Hobby was not on the team - but still in close touch - when Charles returned in the Spring of 1944 - maybe why she remembered him much less.
This raises a significant point - why do almost all writers choose to mention just Aaron or just Charles instead mentioning both ?
Penicillin writers and their hidden agendas
Because most writers have a not so hidden agenda.
(Mine is that I think Dawson got a raw deal from history for his pioneering HGT and Penicillin work.)
To date, most others writing about wartime penicillin have sought, above all else, to exalt Howard Florey over the man who they feel wrongly gets the credit for penicillin-the-antibiotic, Sir Alexander Fleming.
They are equally worried that the real credit should not slip off of Fleming's mantle only to fall onto that of the colonial Henry Dawson.
Like Florey, and unlike Dawson and Hobby , they realize Dawson was the first to ever give a needle of penicillin-the-antibiotic and hence it was he who ushered in our Age of Antibiotics.
Further they know that Dawson championed natural penicillin (and it is worth noting that most of our current antibiotics are still based on the original natural penicillin), to be made by Pfizer and others.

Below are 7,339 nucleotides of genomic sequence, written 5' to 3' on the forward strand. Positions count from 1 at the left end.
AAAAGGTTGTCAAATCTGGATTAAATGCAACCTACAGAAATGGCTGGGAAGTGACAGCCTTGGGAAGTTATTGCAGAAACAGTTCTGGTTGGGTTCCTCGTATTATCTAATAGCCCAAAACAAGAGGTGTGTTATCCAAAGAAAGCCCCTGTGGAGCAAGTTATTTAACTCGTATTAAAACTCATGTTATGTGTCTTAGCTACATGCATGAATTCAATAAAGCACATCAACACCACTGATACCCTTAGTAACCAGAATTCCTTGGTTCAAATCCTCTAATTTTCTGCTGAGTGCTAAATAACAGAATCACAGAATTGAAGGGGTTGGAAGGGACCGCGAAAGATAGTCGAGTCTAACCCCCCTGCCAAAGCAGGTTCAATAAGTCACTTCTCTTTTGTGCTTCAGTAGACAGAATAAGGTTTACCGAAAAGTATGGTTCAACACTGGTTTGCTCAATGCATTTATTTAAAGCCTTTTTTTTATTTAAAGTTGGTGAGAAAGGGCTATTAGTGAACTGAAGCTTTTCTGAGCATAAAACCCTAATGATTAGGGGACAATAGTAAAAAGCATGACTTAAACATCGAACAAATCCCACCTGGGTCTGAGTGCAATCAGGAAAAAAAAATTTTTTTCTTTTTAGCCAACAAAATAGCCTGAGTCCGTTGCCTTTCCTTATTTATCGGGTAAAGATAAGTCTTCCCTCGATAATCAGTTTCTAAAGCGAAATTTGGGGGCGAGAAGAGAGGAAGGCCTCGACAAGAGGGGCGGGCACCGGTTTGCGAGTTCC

Florey and Fleming, by pointed contrast, strongly championed synthetic penicillin, to be made by ICI (Imperial Chemical Industries) and others.
ICI never made a single commercial drop of the synthetic stuff - no one ever has - and 80% of all the penicillin landed on D-Day and there after came from Pfizer alone.
Seemingly hard then not give Dawson the lion's share of the wartime penicillin glory - but it can be done, if you work at it.
So these agenda-driven writers dutifully note, in almost footnote fashion, that Dawson indeed gave history' first (very small) penicillin injection.